Applied Mathematics

The scope of mathematics is widened through a bachelor of science degree in applied mathematics. A comprehensive curriculum in applied and computational mathematics lets students learn from and work with faculty conducting both fundamental research and scientific/engineering applications, often in the Center for Computational & Applied Mathematics. Research topics include mathematical biology and mathematical neuroscience, computational fluid dynamics, mathematical finance, earthquake prediction and modeling of seismicity.

Physics

A bachelor of science degree includes both a broad understanding of physics concepts and a chosen area of specialization. The core courses provide a solid foundation in classical mechanics, electricity and magnetism, waves and oscillations, quantum mechanics, thermal and statistical physics, modern physics, relativity, electronics, and computational physics. Using electives courses offered in the department, students can choose concentrations in condensed matter physics, nuclear physics, astrophysics and particle physics. Students are encouraged to participate in one or two semesters of individual research projects with a selected faculty member. While most students pursue advanced degrees, graduates have the knowledge and technical skill to succeed in careers within physics, engineering, medicine, finance, and the government.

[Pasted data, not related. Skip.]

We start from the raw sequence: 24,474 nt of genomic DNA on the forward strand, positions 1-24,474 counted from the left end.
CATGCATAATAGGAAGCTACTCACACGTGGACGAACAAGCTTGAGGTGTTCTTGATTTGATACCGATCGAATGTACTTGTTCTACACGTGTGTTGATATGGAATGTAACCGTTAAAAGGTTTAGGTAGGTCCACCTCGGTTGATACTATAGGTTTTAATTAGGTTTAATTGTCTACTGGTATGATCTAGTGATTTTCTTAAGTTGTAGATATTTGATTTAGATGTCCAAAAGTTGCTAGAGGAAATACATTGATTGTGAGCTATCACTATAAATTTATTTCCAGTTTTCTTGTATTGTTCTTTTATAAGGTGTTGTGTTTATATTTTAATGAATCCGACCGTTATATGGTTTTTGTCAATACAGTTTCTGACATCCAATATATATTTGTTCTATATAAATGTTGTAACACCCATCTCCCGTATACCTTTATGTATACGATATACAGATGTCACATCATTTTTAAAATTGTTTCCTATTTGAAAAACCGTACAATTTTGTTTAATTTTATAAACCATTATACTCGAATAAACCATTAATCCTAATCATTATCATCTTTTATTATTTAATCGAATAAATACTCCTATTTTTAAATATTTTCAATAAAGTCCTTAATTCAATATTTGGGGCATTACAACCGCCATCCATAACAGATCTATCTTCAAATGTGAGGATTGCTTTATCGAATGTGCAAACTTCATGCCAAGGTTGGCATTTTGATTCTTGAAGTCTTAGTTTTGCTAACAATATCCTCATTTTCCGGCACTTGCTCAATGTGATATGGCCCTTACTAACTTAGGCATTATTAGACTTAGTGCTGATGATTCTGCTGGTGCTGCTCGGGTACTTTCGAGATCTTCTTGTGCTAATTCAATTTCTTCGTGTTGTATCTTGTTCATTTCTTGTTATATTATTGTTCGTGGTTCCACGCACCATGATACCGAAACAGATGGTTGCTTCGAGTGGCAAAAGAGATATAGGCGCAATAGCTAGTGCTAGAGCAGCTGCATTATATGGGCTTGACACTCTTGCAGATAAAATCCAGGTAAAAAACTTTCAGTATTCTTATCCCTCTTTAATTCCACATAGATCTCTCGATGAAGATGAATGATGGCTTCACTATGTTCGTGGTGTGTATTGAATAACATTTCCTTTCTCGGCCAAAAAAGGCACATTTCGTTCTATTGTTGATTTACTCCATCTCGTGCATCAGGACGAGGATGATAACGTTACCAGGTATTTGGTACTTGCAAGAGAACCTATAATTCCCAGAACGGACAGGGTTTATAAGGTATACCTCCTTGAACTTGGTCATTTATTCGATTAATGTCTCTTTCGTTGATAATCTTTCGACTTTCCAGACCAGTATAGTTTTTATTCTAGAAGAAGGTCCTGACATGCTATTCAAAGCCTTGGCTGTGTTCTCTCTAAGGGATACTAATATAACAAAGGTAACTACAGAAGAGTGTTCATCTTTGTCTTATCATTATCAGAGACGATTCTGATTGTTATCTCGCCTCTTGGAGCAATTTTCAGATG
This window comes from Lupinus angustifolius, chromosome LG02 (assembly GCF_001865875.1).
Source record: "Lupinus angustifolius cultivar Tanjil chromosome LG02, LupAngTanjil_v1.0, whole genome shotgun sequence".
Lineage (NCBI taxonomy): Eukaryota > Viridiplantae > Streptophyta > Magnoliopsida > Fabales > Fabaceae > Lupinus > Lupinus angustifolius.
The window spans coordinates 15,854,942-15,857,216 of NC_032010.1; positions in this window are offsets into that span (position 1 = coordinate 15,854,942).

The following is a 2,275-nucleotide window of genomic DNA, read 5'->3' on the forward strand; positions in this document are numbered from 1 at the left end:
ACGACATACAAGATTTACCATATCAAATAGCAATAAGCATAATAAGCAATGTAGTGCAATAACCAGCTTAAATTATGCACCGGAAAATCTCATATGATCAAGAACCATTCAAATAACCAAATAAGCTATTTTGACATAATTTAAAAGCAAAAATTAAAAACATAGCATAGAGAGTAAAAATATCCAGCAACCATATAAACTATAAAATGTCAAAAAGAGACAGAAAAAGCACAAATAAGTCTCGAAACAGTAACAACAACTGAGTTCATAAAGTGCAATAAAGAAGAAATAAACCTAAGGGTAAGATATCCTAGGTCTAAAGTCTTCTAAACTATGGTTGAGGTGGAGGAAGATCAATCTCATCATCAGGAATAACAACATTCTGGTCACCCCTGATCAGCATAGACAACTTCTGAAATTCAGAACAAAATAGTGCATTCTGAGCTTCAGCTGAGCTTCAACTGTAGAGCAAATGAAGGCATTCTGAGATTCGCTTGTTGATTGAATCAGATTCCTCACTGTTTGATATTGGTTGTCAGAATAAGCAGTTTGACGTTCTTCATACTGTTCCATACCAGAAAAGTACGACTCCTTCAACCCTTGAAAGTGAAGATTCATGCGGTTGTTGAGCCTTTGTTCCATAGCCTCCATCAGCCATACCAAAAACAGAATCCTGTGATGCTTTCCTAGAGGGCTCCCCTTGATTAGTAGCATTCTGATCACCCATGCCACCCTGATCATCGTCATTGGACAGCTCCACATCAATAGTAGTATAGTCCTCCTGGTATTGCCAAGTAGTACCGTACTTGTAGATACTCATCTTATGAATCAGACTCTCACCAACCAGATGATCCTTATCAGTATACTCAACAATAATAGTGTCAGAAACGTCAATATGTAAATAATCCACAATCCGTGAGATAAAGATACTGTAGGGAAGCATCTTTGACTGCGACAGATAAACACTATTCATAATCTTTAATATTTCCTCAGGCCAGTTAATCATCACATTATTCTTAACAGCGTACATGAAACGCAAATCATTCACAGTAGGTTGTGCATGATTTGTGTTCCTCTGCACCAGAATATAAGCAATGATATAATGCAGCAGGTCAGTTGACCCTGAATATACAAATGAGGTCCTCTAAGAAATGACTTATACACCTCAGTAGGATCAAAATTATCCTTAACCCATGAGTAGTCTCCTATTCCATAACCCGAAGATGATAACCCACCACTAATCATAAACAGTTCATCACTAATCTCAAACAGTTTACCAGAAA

Applied Physics

The specialties under the applied physics curriculum can range from different areas in engineering and science including geophysics and atmospheric sciences, astrophysics, computational physics, nuclear physics, material science & engineering, electrical and computer engineering and medical physics. Individually tailored specialties may be chosen by the student in consultation with a faculty advisor. In addition, many physics majors manage to complete dual or multiple major programs. This is possible because of similar requirements between physics and several other programs like computer science, chemistry and planetary sciences.

Planetary Science